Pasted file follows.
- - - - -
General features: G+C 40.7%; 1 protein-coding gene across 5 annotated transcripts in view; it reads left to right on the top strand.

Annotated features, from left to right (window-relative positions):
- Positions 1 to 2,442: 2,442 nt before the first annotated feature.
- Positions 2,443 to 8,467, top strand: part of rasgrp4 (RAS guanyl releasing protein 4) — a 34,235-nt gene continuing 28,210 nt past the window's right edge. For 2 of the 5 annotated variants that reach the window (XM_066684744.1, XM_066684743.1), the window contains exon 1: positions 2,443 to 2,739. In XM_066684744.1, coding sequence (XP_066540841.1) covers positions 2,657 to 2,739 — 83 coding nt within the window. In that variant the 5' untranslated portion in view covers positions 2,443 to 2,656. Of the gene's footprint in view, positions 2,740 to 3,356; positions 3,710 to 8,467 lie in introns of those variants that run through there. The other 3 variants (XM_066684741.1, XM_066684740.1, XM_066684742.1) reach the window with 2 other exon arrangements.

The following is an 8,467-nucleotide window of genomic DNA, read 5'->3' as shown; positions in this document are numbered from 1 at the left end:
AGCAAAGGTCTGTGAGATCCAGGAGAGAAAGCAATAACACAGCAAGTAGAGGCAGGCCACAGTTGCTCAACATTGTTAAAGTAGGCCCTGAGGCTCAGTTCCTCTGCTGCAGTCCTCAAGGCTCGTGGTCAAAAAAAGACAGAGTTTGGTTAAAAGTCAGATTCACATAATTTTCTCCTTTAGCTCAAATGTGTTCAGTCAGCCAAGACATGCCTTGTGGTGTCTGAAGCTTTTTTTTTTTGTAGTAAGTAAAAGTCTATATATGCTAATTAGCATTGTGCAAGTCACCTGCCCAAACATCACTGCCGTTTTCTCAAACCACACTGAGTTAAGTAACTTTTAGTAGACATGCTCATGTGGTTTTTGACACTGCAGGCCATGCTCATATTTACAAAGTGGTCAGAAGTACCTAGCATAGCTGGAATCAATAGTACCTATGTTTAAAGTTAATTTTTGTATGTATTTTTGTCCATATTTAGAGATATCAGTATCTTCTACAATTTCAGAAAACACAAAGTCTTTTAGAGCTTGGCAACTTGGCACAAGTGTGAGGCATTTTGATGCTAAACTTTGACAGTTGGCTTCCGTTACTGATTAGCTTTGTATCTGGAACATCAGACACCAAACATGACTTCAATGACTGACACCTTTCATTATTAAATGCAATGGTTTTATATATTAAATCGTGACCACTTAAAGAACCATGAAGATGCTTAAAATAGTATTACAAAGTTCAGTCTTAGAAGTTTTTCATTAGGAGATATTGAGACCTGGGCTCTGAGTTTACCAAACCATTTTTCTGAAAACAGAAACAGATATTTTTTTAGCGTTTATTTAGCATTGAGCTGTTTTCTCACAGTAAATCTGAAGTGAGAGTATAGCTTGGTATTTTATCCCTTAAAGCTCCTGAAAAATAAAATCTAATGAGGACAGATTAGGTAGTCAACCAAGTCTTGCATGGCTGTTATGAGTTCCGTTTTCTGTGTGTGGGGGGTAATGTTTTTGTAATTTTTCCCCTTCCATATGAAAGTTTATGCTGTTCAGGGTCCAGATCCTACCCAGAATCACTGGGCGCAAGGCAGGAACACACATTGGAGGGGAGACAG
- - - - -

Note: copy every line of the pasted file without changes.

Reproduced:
General features: G+C 40.7%; 1 protein-coding gene across 5 annotated transcripts in view; it reads left to right on the top strand.

Annotated features, from left to right (window-relative positions):
- Positions 1 to 2,442: 2,442 nt before the first annotated feature.
- Positions 2,443 to 8,467, top strand: part of rasgrp4 (RAS guanyl releasing protein 4) — a 34,235-nt gene continuing 28,210 nt past the window's right edge. For 2 of the 5 annotated variants that reach the window (XM_066684744.1, XM_066684743.1), the window contains exon 1: positions 2,443 to 2,739. In XM_066684744.1, coding sequence (XP_066540841.1) covers positions 2,657 to 2,739 — 83 coding nt within the window. In that variant the 5' untranslated portion in view covers positions 2,443 to 2,656. Of the gene's footprint in view, positions 2,740 to 3,356; positions 3,710 to 8,467 lie in introns of those variants that run through there. The other 3 variants (XM_066684741.1, XM_066684740.1, XM_066684742.1) reach the window with 2 other exon arrangements.

The following is an 8,467-nucleotide window of genomic DNA, read 5'->3' as shown; positions in this document are numbered from 1 at the left end:
AGCAAAGGTCTGTGAGATCCAGGAGAGAAAGCAATAACACAGCAAGTAGAGGCAGGCCACAGTTGCTCAACATTGTTAAAGTAGGCCCTGAGGCTCAGTTCCTCTGCTGCAGTCCTCAAGGCTCGTGGTCAAAAAAAGACAGAGTTTGGTTAAAAGTCAGATTCACATAATTTTCTCCTTTAGCTCAAATGTGTTCAGTCAGCCAAGACATGCCTTGTGGTGTCTGAAGCTTTTTTTTTTTGTAGTAAGTAAAAGTCTATATATGCTAATTAGCATTGTGCAAGTCACCTGCCCAAACATCACTGCCGTTTTCTCAAACCACACTGAGTTAAGTAACTTTTAGTAGACATGCTCATGTGGTTTTTGACACTGCAGGCCATGCTCATATTTACAAAGTGGTCAGAAGTACCTAGCATAGCTGGAATCAATAGTACCTATGTTTAAAGTTAATTTTTGTATGTATTTTTGTCCATATTTAGAGATATCAGTATCTTCTACAATTTCAGAAAACACAAAGTCTTTTAGAGCTTGGCAACTTGGCACAAGTGTGAGGCATTTTGATGCTAAACTTTGACAGTTGGCTTCCGTTACTGATTAGCTTTGTATCTGGAACATCAGACACCAAACATGACTTCAATGACTGACACCTTTCATTATTAAATGCAATGGTTTTATATATTAAATCGTGACCACTTAAAGAACCATGAAGATGCTTAAAATAGTATTACAAAGTTCAGTCTTAGAAGTTTTTCATTAGGAGATATTGAGACCTGGGCTCTGAGTTTACCAAACCATTTTTCTGAAAACAGAAACAGATATTTTTTTAGCGTTTATTTAGCATTGAGCTGTTTTCTCACAGTAAATCTGAAGTGAGAGTATAGCTTGGTATTTTATCCCTTAAAGCTCCTGAAAAATAAAATCTAATGAGGACAGATTAGGTAGTCAACCAAGTCTTGCATGGCTGTTATGAGTTCCGTTTTCTGTGTGTGGGGGGTAATGTTTTTGTAATTTTTCCCCTTCCATATGAAAGTTTATGCTGTTCAGGGTCCAGATCCTACCCAGAATCACTGGGCGCAAGGCAGGAACACACATTGGAGGGGAGACAG